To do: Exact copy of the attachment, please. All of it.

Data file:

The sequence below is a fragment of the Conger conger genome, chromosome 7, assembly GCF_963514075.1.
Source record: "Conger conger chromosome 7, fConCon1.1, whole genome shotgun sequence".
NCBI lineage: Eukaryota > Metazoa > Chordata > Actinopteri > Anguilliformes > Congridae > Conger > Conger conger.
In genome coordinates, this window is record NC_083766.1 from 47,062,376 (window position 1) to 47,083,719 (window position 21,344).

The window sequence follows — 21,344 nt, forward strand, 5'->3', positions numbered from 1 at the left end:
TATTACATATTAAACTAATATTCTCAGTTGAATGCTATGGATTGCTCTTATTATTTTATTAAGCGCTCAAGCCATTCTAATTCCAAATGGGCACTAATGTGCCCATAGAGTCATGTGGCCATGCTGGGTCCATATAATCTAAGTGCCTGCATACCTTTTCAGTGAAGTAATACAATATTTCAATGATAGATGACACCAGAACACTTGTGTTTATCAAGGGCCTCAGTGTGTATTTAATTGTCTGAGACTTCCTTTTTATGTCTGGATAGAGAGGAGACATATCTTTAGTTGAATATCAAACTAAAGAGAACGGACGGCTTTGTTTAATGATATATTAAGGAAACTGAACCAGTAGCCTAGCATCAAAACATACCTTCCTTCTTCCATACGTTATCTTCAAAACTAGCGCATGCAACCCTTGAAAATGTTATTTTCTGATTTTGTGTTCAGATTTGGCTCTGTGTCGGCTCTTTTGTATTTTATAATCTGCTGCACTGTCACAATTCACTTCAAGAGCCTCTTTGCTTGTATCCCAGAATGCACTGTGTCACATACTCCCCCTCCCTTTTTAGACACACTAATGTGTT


The sequence below is a fragment of the Conger conger genome, chromosome 7, assembly GCF_963514075.1.
Source record: "Conger conger chromosome 7, fConCon1.1, whole genome shotgun sequence".
NCBI lineage: Eukaryota > Metazoa > Chordata > Actinopteri > Anguilliformes > Congridae > Conger > Conger conger.
In genome coordinates, this window is record NC_083766.1 from 47,062,376 (window position 1) to 47,083,719 (window position 21,344).

The window sequence follows — 21,344 nt, forward strand, 5'->3', positions numbered from 1 at the left end:
TATTACATATTAAACTAATATTCTCAGTTGAATGCTATGGATTGCTCTTATTATTTTATTAAGCGCTCAAGCCATTCTAATTCCAAATGGGCACTAATGTGCCCATAGAGTCATGTGGCCATGCTGGGTCCATATAATCTAAGTGCCTGCATACCTTTTCAGTGAAGTAATACAATATTTCAATGATAGATGACACCAGAACACTTGTGTTTATCAAGGGCCTCAGTGTGTATTTAATTGTCTGAGACTTCCTTTTTATGTCTGGATAGAGAGGAGACATATCTTTAGTTGAATATCAAACTAAAGAGAACGGACGGCTTTGTTTAATGATATATTAAGGAAACTGAACCAGTAGCCTAGCATCAAAACATACCTTCCTTCTTCCATACGTTATCTTCAAAACTAGCGCATGCAACCCTTGAAAATGTTATTTTCTGATTTTGTGTTCAGATTTGGCTCTGTGTCGGCTCTTTTGTATTTTATAATCTGCTGCACTGTCACAATTCACTTCAAGAGCCTCTTTGCTTGTATCCCAGAATGCACTGTGTCACATACTCCCCCTCCCTTTTTAGACACACTAATGTGTT